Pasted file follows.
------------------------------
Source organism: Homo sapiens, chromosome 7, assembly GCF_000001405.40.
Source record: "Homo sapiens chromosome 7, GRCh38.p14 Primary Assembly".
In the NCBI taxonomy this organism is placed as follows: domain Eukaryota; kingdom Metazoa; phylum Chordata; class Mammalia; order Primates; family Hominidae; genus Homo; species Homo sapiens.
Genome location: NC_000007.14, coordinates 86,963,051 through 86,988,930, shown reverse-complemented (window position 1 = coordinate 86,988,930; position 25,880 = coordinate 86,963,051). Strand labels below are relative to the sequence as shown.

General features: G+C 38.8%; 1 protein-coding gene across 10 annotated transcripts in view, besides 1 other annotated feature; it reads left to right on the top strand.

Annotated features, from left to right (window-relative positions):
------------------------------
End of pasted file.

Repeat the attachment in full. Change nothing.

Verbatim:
Source organism: Homo sapiens, chromosome 7, assembly GCF_000001405.40.
Source record: "Homo sapiens chromosome 7, GRCh38.p14 Primary Assembly".
In the NCBI taxonomy this organism is placed as follows: domain Eukaryota; kingdom Metazoa; phylum Chordata; class Mammalia; order Primates; family Hominidae; genus Homo; species Homo sapiens.
Genome location: NC_000007.14, coordinates 86,963,051 through 86,988,930, shown reverse-complemented (window position 1 = coordinate 86,988,930; position 25,880 = coordinate 86,963,051). Strand labels below are relative to the sequence as shown.

General features: G+C 38.8%; 1 protein-coding gene across 10 annotated transcripts in view, besides 1 other annotated feature; it reads left to right on the top strand.

Annotated features, from left to right (window-relative positions):